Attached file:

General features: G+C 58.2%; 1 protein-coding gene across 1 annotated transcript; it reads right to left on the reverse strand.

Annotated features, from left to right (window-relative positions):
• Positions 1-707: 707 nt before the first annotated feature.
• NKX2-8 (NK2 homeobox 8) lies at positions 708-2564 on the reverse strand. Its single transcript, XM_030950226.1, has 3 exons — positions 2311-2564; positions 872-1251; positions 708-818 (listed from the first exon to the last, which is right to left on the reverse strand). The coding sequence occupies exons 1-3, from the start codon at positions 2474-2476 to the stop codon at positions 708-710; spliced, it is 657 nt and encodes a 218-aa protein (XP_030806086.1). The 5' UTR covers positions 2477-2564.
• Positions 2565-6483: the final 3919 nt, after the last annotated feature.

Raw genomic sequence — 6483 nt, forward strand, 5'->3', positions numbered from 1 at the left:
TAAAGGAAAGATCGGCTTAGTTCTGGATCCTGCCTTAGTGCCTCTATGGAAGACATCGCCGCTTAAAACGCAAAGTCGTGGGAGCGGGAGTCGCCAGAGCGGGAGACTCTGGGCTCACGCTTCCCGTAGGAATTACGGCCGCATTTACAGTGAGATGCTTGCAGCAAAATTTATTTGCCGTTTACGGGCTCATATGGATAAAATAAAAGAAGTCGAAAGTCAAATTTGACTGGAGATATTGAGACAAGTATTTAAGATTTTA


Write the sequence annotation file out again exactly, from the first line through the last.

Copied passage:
General features: G+C 58.2%; 1 protein-coding gene across 1 annotated transcript; it reads right to left on the reverse strand.

Annotated features, from left to right (window-relative positions):
• Positions 1-707: 707 nt before the first annotated feature.
• NKX2-8 (NK2 homeobox 8) lies at positions 708-2564 on the reverse strand. Its single transcript, XM_030950226.1, has 3 exons — positions 2311-2564; positions 872-1251; positions 708-818 (listed from the first exon to the last, which is right to left on the reverse strand). The coding sequence occupies exons 1-3, from the start codon at positions 2474-2476 to the stop codon at positions 708-710; spliced, it is 657 nt and encodes a 218-aa protein (XP_030806086.1). The 5' UTR covers positions 2477-2564.
• Positions 2565-6483: the final 3919 nt, after the last annotated feature.

Raw genomic sequence — 6483 nt, forward strand, 5'->3', positions numbered from 1 at the left:
TAAAGGAAAGATCGGCTTAGTTCTGGATCCTGCCTTAGTGCCTCTATGGAAGACATCGCCGCTTAAAACGCAAAGTCGTGGGAGCGGGAGTCGCCAGAGCGGGAGACTCTGGGCTCACGCTTCCCGTAGGAATTACGGCCGCATTTACAGTGAGATGCTTGCAGCAAAATTTATTTGCCGTTTACGGGCTCATATGGATAAAATAAAAGAAGTCGAAAGTCAAATTTGACTGGAGATATTGAGACAAGTATTTAAGATTTTA